Friday, April 17, 2015


We definitely love our adorable pets. Cats and dogs make excellent companions for just about anyone who's dedicated to taking proper care of these comfort creatures. Properly taking care of pets is a time-consuming responsibility and as the pets get older, veterinarian bills will pile up. Therefore, it is wise to set aside money before pets get too old.

Not only are companion animals treasured, but a very high percentage of citizens in industrialized countries - as high as 99% in some polls - identify their companion animals as family members.

Mark Twain wrote an autobiography from a dog's perspective. In his 1904 book "A Dog's Tale," Twain wrote: "My father was a St. Bernard, my mother was a collie, but I am a Presbyterian. I was the same as a member of the family."

Photographs from the late 1800s show fewer cats and dogs in the yard and more in the living room. Felines curl up on sofas, and canines slumber next to baby cribs. Pets even moved into the presidential mansion.

Abraham Lincoln is known to have been an inveterate cat lover. One story relates that in the 1860's, he spotted 3 kittens in a military tent who had apparently lost their mother. Before leaving the campsite, he instructed that they were to be well taken care of, and he continued to inquire about their welfare on an almost daily basis.

Abraham Lincoln reportedly fed Tabby, the first White House cat, under the table - with official cutlery. "If the gold fork was good enough for former president James Buchanon," he told his objecting wife, "I think it is good enough for Tabby."

Of the millions of creatures on earth, only cats and dogs have become our true family members. They sleep in our beds; they play with our children; they love and they are loved. How does it come about that two members of completely unrelated species can feel such deep affection for each other? There is nothing quite like it in the natural world.

DEWEY: The Small-Town Library Cat Who Touched The World

I just read the book "Dewey: The Small-Town Library Cat who Touched The World." Cat lovers - and anyone who likes animals - will find a treasure of good reading in this book. "Dewey" is more than a book about a lovable cat - although that would be enough. "Dewey" is a metaphor for the meaning of life itself: a book about the beauty and power of compassion. It is a book about saving a precious kitten's life, and how this cat named Dewey influenced so many people's lives in a positive way.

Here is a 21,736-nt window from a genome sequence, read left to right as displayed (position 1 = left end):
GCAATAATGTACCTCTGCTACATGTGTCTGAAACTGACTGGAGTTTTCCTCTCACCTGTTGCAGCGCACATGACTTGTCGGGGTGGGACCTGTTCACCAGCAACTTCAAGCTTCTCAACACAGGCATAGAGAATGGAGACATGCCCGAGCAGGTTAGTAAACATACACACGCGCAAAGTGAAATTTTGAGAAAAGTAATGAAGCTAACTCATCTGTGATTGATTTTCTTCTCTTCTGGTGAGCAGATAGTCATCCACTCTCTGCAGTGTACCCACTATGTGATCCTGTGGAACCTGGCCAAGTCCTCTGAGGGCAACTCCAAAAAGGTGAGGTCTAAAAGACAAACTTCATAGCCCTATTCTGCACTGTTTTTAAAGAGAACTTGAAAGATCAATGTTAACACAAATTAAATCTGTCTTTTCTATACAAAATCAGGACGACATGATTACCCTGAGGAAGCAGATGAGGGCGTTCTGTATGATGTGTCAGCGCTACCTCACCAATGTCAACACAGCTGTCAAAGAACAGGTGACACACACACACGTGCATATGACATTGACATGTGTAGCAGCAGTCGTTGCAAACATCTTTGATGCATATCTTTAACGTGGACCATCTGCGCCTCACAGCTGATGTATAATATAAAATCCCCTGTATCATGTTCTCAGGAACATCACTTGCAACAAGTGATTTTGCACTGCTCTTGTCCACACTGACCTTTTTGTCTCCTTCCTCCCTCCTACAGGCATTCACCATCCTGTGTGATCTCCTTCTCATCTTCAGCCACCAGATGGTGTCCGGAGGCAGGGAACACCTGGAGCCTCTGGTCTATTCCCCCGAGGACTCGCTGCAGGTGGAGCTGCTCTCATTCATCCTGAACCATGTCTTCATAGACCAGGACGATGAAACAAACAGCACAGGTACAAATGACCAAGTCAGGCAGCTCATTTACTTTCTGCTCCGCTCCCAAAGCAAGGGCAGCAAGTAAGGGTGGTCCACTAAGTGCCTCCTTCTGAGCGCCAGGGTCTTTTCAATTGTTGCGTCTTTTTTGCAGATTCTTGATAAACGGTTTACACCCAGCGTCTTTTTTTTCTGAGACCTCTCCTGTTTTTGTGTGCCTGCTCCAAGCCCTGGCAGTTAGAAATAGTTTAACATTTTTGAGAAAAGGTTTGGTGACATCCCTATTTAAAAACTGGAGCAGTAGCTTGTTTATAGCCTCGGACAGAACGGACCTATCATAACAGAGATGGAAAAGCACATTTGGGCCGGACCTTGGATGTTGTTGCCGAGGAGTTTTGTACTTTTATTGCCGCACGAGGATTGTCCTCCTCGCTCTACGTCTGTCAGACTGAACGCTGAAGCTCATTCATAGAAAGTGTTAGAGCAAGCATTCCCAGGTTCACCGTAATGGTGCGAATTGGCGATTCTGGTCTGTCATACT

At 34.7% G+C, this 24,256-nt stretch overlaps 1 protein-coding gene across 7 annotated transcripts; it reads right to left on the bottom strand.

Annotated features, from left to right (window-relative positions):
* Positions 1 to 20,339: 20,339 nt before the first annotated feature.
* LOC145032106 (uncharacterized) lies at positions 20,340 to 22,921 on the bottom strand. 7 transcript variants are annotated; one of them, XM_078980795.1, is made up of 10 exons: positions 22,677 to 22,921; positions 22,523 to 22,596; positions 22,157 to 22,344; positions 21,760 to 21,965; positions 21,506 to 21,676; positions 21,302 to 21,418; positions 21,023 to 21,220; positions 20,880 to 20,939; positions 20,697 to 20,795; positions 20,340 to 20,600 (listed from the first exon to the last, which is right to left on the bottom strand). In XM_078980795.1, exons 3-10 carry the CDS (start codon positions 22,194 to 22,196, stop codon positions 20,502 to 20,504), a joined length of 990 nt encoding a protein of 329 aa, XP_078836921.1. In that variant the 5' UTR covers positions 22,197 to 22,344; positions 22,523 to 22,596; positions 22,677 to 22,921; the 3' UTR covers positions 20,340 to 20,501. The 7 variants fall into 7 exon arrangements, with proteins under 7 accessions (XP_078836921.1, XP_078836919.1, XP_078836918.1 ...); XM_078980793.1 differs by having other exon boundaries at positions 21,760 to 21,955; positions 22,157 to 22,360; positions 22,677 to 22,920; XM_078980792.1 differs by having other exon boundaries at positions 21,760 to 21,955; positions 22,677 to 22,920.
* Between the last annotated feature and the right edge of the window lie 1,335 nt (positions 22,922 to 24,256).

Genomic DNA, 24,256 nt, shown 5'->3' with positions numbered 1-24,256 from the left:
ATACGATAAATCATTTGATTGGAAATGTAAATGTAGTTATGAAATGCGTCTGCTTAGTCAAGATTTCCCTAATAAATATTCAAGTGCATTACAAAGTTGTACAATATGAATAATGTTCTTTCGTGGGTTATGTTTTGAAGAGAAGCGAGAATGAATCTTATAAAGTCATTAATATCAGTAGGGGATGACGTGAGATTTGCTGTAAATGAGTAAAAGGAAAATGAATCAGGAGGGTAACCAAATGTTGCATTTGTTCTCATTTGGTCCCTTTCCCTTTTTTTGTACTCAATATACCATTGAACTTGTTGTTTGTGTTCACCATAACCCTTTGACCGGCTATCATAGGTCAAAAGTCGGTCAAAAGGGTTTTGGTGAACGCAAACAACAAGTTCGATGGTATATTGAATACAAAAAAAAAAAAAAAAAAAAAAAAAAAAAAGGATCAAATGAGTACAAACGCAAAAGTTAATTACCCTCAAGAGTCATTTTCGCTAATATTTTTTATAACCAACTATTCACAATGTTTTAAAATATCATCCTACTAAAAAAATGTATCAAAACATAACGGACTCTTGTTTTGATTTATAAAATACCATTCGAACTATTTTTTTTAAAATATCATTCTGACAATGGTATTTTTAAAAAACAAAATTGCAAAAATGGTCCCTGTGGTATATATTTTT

Contained in this book is an understated wisdom, a strong sense of compassion, and pet enthusiasts can easily relate to the author's love for Dewey. Here is a quote from this charming book: "Find your place. Be happy with what you have. Treat everyone well. Live a good life. It isn't about material things; it's about love. And you can never anticipate love. I learned those things from Dewey of course."

Dewey was cared for by the library staff when he was found in the library's drop box when the temperature outside was minus 15 degrees, and not any warmer inside the drop box.

Dewey's picture was later featured in magazines, newspapers, books, and newsletters from Minneapolis, Minnesota, to Jerusalem, Israel. Dewey became a celebrity! From that nearly-frozen precious kitten left in a library drop box to one of the world's most famous cats - beloved Dewey was a true star.

"Dewey" showcases the wonderful, meaningful exchange of good karma between a cat and his human guardians. The book is a reminder of our own mortality. When we leave this world, what have we done to make it a better place. Every sentient being wants to be happy, and every sentient being cherishes his or her life. Not only did the Spencer library staff save Dewey's life but they let him roam the library as he pleased.

The 17th Gyalwang Karmapa wrote in his book "The Heart is Noble": "The fact that you have affection for your family members or pets is due to the compassion and love that already lie within you. Even your wish to tend the garden outside your window is an expression of love and caring.